CASE STUDY FOR KENYA - CASE STUDY FOR KENYA A...

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CASE STUDY FOR KENYA: A MACRO-ECONOMIC PERSPECTIVE PETER S. WAMALWA
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Background Kenya is an East African country, divided by the equator almost into half, and entirely in the tropics and borders Indian Ocean About 70 per cent of the Kenyan regions are arid and semi- arid, receive low and inconsistent rain fail and these regions are rated low or medium potential. 30% of land mass supports commercial agriculture though productivity is on average low.
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Social- Political Development Attained independence in 1963 from the Britain after armed struggle for over 20 years. Grievances: unequal access to social economic and political opportunities especially land. Post independence governance years Political system Economic system Political unrest Jomo Kenyatta 1963-1964 Parliamentary capitalism Jomo Kenyatta 1964-1978 Presidential capitalism Attempted coup 1 Daniel Moi 1978-2002 Presidential Mixed and strong control Attempted coup 1 Mwai Kibaki 2003-2013 Presidential Mixed and minimal control Uhuru kenyatta 2013- Presidential Mixed and minimal control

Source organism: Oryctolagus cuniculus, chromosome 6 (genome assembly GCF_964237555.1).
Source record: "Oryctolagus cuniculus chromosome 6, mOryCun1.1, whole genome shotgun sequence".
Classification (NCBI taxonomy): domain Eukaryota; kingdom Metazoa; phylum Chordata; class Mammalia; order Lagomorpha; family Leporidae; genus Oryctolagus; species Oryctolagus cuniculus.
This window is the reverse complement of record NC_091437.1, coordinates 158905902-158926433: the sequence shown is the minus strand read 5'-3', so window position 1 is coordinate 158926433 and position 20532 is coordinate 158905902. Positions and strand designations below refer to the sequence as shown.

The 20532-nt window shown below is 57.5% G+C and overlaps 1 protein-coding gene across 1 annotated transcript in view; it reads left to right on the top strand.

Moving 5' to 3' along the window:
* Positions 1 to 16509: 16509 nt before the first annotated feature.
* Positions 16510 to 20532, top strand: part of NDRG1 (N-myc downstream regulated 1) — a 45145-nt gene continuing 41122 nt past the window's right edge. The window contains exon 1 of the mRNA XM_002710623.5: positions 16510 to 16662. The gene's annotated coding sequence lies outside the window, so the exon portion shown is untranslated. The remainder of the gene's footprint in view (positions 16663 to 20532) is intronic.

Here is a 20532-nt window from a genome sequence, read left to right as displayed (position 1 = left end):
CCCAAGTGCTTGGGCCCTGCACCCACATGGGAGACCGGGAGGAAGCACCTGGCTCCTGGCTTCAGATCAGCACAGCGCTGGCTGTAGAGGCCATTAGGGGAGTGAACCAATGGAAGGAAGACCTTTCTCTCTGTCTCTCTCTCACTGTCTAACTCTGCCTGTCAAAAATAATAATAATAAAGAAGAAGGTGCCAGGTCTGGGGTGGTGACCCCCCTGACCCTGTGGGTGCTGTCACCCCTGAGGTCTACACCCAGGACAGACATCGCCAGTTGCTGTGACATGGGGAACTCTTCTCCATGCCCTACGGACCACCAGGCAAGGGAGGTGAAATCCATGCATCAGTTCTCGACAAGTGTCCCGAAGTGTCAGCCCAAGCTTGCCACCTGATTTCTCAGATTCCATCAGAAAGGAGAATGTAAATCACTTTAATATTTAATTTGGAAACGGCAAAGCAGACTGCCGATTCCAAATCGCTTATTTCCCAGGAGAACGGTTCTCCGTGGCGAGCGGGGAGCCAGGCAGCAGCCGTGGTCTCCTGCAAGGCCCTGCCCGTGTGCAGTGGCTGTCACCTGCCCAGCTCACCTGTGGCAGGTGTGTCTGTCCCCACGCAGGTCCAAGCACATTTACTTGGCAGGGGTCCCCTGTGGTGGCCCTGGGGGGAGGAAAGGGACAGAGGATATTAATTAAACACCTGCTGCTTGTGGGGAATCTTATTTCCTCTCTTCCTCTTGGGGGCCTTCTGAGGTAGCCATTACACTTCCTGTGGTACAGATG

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Social Development Ethnic make up: Bantu, Nilots, Cushits Arabs, Indians and with a minority Kenyan of united kingdom origin. Population growth rate of about 3.1% from 8.1 million 1960 to about 40 million 2013. life expectancy of 60 Years. Country 2012 Kenya 862 Tanzania 608.850 South Africa 5924
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Economic Development Kenya is an agricultural economy, which is predominantly rain fed and susceptible to whether changes Agriculture contribution to GDP has declined from 39.1% 1960 to 22.89% 2012 while manufacturing and tertiary sectors have increased to 16% and 50.6%. Economy was strong in between 1964-1977 with average growth rate of 6.99% under guide lines of the sessional paper No. 10 of 1964. Declining commodity prices (1978-80), increased state domination of the economy weighed down growth that led to introduction of SAPs in 1981 to correct external and internal imbalances. Consequences increased liberalisation, inflation , unemployment inequalities of wealth.
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